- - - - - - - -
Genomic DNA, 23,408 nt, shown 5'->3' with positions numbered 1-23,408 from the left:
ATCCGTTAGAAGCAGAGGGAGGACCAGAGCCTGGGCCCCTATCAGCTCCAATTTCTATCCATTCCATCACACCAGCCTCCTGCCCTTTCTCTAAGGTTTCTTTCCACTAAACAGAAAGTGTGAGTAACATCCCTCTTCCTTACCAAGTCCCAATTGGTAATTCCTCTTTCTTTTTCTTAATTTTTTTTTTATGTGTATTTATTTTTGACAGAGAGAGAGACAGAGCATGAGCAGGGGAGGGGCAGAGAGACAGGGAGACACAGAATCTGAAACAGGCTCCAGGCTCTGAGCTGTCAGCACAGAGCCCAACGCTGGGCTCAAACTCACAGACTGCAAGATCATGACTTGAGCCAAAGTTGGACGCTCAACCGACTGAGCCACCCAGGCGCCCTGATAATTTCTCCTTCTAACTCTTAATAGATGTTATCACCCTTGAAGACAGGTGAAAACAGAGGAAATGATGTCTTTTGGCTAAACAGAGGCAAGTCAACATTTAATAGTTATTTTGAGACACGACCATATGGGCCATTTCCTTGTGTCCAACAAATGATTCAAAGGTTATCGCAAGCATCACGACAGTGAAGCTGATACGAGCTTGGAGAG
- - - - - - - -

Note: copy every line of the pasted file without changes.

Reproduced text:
Genomic DNA, 23,408 nt, shown 5'->3' with positions numbered 1-23,408 from the left:
ATCCGTTAGAAGCAGAGGGAGGACCAGAGCCTGGGCCCCTATCAGCTCCAATTTCTATCCATTCCATCACACCAGCCTCCTGCCCTTTCTCTAAGGTTTCTTTCCACTAAACAGAAAGTGTGAGTAACATCCCTCTTCCTTACCAAGTCCCAATTGGTAATTCCTCTTTCTTTTTCTTAATTTTTTTTTTATGTGTATTTATTTTTGACAGAGAGAGAGACAGAGCATGAGCAGGGGAGGGGCAGAGAGACAGGGAGACACAGAATCTGAAACAGGCTCCAGGCTCTGAGCTGTCAGCACAGAGCCCAACGCTGGGCTCAAACTCACAGACTGCAAGATCATGACTTGAGCCAAAGTTGGACGCTCAACCGACTGAGCCACCCAGGCGCCCTGATAATTTCTCCTTCTAACTCTTAATAGATGTTATCACCCTTGAAGACAGGTGAAAACAGAGGAAATGATGTCTTTTGGCTAAACAGAGGCAAGTCAACATTTAATAGTTATTTTGAGACACGACCATATGGGCCATTTCCTTGTGTCCAACAAATGATTCAAAGGTTATCGCAAGCATCACGACAGTGAAGCTGATACGAGCTTGGAGAG